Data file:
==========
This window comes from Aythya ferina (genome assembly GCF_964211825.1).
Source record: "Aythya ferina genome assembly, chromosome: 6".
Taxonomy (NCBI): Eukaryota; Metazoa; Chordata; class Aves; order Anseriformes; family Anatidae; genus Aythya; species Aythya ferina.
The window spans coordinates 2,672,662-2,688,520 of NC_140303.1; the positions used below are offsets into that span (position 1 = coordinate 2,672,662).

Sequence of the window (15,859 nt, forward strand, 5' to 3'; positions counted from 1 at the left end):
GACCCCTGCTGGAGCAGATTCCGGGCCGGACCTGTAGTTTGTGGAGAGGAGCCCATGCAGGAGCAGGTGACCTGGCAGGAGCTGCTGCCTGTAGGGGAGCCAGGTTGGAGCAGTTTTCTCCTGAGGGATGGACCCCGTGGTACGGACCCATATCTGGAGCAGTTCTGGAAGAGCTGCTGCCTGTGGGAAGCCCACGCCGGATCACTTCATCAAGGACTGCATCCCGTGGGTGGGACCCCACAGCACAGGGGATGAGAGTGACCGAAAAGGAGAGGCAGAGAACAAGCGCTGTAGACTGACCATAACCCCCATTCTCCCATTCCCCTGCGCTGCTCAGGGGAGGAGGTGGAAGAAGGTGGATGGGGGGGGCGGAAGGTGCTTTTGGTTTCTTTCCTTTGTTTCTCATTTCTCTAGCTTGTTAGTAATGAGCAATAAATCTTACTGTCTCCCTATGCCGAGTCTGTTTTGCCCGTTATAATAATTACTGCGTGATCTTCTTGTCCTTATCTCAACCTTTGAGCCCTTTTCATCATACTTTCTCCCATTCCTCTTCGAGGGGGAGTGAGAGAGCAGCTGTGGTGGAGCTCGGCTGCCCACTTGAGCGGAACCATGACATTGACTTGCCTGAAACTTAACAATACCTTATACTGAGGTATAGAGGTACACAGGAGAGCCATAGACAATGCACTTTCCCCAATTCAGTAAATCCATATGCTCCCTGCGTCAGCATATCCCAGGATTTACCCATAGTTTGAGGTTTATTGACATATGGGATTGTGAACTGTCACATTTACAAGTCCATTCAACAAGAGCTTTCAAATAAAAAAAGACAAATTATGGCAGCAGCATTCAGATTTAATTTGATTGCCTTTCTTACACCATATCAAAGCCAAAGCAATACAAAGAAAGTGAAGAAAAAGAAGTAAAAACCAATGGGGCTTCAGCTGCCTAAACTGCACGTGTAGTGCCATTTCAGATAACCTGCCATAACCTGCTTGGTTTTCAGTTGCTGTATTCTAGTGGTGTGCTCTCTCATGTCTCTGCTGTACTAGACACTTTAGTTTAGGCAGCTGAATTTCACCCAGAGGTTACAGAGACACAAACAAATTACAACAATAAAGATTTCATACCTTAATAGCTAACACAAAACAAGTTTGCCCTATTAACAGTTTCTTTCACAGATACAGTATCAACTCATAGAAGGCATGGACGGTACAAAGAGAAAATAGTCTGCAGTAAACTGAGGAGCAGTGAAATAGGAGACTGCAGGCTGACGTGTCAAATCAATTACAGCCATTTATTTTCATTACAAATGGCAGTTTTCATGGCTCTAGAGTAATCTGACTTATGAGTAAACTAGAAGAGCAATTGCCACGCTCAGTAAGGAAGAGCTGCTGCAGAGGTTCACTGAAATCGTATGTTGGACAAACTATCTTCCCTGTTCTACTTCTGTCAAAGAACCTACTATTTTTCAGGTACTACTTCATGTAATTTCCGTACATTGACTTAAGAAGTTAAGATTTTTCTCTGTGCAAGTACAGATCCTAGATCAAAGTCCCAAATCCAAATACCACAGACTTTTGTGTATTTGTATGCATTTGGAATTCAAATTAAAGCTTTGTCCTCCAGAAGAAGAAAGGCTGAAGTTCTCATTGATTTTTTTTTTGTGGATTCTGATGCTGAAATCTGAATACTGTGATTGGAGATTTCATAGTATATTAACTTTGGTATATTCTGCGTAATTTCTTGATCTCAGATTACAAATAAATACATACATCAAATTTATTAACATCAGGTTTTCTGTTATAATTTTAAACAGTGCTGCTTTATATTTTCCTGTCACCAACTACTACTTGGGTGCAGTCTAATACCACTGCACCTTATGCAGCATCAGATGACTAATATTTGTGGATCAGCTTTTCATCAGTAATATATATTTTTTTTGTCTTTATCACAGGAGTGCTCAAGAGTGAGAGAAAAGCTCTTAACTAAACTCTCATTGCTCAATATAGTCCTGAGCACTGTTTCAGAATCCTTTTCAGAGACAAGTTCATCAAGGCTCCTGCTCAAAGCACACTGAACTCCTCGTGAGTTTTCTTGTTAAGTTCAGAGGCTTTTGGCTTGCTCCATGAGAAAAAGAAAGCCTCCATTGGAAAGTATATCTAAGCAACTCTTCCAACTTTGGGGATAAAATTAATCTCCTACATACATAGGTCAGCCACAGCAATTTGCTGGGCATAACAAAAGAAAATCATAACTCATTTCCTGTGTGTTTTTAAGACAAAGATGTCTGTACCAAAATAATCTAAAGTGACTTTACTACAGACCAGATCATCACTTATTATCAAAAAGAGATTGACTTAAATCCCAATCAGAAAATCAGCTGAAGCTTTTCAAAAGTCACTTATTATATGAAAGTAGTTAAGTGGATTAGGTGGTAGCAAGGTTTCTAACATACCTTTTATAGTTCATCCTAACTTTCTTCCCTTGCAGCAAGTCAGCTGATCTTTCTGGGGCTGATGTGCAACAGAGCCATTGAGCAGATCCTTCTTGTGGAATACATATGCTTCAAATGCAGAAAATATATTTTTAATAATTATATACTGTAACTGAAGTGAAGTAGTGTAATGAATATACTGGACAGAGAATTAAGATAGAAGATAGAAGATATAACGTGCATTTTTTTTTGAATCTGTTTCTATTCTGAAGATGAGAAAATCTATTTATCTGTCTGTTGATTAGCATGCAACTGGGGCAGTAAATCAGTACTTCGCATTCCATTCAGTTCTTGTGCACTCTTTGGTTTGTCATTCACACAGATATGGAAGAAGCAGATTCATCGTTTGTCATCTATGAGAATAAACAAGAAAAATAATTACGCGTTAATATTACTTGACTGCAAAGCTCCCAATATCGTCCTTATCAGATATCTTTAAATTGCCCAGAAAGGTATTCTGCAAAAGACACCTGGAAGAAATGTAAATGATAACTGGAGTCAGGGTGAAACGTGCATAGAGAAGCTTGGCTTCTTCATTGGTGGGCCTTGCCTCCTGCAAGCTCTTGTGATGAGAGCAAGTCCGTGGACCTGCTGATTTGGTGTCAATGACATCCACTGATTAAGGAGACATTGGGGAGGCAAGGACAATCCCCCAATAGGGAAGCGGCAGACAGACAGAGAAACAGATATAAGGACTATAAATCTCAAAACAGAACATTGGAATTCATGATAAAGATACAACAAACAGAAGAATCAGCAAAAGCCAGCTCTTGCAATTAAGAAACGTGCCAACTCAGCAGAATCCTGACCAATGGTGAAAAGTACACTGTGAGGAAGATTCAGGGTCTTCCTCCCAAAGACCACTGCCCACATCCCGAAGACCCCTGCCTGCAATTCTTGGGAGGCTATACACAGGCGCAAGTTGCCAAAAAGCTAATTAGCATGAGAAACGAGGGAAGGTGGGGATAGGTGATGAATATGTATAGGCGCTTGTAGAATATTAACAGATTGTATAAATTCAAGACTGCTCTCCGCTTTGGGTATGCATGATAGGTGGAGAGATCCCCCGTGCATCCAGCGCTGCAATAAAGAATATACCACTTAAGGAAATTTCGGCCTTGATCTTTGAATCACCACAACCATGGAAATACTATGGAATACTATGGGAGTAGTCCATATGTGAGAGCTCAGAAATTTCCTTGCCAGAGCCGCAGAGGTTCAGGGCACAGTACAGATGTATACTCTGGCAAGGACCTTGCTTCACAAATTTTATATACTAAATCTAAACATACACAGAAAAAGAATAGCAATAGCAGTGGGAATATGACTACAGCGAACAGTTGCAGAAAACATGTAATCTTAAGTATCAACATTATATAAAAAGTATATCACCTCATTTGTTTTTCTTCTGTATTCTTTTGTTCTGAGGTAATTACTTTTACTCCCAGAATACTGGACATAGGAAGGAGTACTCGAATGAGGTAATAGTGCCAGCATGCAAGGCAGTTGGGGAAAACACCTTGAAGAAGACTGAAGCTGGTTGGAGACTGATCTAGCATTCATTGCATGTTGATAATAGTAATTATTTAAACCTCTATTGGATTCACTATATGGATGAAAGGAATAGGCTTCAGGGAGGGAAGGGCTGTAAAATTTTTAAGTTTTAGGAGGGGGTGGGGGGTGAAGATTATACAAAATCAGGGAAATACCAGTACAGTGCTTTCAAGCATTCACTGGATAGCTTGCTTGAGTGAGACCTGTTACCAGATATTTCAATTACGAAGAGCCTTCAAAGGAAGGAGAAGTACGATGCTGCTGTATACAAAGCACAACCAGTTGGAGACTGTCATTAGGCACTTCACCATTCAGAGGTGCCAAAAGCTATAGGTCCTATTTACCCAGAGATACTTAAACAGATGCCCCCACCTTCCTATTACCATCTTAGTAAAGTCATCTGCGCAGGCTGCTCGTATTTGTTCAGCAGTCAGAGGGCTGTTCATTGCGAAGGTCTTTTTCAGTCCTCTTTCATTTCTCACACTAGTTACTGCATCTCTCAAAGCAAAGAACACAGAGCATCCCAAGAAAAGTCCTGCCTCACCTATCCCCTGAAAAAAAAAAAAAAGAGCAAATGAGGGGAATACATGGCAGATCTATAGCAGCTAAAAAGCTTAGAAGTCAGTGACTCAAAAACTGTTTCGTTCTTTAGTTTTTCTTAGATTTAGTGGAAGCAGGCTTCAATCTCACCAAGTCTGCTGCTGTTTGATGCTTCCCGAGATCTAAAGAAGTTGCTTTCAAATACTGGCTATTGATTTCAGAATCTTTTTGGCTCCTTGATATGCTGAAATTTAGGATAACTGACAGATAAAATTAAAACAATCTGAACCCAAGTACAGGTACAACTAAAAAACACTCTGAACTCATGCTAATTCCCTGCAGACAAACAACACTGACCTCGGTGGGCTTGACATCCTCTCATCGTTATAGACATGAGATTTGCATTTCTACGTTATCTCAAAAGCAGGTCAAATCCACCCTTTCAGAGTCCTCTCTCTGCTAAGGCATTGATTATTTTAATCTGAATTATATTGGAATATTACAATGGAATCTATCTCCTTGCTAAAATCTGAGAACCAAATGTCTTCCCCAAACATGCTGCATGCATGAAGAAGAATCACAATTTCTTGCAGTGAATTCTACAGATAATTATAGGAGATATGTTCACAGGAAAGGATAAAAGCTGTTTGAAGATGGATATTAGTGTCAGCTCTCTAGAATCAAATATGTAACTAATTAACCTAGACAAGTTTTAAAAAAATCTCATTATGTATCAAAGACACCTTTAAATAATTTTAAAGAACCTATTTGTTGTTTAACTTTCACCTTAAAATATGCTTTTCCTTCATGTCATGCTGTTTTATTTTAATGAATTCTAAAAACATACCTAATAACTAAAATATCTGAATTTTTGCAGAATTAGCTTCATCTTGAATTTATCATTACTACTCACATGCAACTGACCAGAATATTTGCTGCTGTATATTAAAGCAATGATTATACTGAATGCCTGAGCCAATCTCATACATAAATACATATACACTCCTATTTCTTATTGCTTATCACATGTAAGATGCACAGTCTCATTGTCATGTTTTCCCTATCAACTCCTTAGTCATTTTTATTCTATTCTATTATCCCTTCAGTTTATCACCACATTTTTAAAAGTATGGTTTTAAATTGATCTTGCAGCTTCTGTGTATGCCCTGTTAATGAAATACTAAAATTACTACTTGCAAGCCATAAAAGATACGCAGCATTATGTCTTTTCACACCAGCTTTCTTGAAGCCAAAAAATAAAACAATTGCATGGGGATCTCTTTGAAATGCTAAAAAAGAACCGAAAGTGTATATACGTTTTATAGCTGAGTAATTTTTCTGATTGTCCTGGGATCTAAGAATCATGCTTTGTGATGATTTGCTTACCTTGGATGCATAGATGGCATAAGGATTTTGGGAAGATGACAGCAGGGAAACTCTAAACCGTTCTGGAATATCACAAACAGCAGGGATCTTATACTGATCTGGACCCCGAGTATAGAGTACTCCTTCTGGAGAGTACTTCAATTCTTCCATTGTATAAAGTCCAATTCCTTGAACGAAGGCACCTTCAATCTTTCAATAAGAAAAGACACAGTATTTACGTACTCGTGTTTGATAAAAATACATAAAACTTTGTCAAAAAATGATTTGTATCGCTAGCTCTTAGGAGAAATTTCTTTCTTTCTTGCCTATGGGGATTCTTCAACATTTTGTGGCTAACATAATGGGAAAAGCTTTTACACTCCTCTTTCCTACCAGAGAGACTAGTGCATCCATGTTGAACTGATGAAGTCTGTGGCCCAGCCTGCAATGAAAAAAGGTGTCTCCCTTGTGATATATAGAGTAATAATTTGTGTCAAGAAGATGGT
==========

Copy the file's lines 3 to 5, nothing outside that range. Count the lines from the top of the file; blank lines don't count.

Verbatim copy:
Taxonomy (NCBI): Eukaryota; Metazoa; Chordata; class Aves; order Anseriformes; family Anatidae; genus Aythya; species Aythya ferina.
The window spans coordinates 2,672,662-2,688,520 of NC_140303.1; the positions used below are offsets into that span (position 1 = coordinate 2,672,662).

Sequence of the window (15,859 nt, forward strand, 5' to 3'; positions counted from 1 at the left end):